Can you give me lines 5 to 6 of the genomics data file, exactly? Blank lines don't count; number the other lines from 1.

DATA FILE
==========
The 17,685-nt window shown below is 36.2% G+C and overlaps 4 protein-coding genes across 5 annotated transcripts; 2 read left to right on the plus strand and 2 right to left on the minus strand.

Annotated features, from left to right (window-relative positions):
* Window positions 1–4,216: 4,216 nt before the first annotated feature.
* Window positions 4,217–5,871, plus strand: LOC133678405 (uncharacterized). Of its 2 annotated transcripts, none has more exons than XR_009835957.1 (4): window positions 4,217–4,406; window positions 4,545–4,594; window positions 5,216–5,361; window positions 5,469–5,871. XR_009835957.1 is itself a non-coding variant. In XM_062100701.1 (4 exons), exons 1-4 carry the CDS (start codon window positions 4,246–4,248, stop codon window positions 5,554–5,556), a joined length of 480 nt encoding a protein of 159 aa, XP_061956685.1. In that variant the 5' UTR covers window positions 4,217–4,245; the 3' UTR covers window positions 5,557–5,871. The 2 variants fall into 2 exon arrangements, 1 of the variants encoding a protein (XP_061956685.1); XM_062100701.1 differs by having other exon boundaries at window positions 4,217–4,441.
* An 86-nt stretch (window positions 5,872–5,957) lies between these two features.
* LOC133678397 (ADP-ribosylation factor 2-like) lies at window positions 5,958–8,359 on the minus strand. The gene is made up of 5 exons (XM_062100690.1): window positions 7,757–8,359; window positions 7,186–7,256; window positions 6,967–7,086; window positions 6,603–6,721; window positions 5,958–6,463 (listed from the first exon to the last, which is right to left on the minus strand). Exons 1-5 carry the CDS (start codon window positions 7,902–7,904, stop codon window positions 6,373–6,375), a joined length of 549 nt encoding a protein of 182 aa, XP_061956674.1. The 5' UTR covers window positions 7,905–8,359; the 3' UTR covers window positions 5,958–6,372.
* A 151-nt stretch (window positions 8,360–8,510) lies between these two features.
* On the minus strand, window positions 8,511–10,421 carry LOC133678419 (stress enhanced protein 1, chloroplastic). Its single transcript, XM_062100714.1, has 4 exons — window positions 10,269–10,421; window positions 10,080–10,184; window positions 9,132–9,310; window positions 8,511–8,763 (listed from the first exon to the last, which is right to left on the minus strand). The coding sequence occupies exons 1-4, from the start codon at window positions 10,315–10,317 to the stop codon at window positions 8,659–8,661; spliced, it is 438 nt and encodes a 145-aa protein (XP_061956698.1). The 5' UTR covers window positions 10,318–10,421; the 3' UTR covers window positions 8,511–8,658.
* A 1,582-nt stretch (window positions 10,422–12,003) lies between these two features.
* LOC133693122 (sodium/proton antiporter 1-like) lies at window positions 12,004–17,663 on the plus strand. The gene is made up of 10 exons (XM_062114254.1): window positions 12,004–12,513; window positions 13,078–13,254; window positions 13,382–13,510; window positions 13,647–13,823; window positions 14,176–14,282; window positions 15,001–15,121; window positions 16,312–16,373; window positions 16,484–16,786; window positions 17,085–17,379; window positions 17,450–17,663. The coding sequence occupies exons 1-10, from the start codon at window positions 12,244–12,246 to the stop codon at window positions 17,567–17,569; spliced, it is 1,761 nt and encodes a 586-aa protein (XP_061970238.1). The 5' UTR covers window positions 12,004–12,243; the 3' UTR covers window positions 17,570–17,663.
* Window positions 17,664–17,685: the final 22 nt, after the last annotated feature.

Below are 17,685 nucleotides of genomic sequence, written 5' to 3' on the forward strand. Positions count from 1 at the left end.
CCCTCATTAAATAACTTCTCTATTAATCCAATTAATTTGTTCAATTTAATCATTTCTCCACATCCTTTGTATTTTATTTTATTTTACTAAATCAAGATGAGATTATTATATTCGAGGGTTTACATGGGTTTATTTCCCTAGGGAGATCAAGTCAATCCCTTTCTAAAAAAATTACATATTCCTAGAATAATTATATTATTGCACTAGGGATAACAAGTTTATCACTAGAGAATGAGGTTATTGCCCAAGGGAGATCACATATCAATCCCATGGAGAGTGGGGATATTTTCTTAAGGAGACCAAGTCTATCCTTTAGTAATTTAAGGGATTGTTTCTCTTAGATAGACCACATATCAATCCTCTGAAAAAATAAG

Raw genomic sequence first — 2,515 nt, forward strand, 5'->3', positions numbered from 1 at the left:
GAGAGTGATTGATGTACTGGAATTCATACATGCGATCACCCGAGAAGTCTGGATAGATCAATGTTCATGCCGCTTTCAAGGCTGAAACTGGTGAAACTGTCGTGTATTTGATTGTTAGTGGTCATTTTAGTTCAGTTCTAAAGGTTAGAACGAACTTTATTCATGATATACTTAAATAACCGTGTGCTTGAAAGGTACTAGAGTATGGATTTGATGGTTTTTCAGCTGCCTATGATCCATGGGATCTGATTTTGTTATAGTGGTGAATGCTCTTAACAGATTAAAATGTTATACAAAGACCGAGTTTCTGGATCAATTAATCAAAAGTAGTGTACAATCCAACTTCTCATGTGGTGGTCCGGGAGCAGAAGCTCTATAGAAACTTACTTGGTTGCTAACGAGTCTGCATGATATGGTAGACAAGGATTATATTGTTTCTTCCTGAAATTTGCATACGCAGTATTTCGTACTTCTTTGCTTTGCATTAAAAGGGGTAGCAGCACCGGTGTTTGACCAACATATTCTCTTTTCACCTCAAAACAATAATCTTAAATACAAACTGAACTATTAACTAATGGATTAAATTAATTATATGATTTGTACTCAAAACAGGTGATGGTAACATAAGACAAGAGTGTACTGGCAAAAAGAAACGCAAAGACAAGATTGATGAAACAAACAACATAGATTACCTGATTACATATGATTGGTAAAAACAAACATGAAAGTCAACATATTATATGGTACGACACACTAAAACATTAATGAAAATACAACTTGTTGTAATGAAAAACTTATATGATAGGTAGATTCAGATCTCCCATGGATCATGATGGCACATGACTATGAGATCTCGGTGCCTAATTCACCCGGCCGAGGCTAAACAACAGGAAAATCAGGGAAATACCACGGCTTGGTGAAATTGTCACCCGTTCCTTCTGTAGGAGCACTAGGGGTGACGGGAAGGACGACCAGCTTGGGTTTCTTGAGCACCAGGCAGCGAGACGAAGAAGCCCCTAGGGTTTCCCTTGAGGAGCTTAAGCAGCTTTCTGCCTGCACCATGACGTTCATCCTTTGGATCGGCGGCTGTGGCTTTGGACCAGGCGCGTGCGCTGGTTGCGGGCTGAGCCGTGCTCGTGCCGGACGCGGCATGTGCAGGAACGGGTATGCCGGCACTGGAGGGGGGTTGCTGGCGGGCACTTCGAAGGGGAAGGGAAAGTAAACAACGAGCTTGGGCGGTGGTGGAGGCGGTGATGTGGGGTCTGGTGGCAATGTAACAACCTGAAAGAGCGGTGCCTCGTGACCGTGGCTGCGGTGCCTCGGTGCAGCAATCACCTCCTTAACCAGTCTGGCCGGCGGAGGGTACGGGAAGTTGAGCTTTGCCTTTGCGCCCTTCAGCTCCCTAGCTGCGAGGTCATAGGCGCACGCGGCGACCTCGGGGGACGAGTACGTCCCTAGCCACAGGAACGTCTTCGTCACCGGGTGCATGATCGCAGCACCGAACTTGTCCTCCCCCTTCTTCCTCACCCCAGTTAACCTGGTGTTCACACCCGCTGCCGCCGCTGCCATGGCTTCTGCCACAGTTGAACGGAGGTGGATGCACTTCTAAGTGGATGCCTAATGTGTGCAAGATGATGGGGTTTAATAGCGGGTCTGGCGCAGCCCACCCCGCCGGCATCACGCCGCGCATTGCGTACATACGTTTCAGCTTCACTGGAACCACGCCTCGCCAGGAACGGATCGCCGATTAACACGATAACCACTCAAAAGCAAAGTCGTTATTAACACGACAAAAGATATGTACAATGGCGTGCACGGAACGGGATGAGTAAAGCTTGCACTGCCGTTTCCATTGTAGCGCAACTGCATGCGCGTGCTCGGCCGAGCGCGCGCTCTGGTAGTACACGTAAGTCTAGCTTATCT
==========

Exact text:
* An 86-nt stretch (window positions 5,872–5,957) lies between these two features.
* LOC133678397 (ADP-ribosylation factor 2-like) lies at window positions 5,958–8,359 on the minus strand. The gene is made up of 5 exons (XM_062100690.1): window positions 7,757–8,359; window positions 7,186–7,256; window positions 6,967–7,086; window positions 6,603–6,721; window positions 5,958–6,463 (listed from the first exon to the last, which is right to left on the minus strand). Exons 1-5 carry the CDS (start codon window positions 7,902–7,904, stop codon window positions 6,373–6,375), a joined length of 549 nt encoding a protein of 182 aa, XP_061956674.1. The 5' UTR covers window positions 7,905–8,359; the 3' UTR covers window positions 5,958–6,372.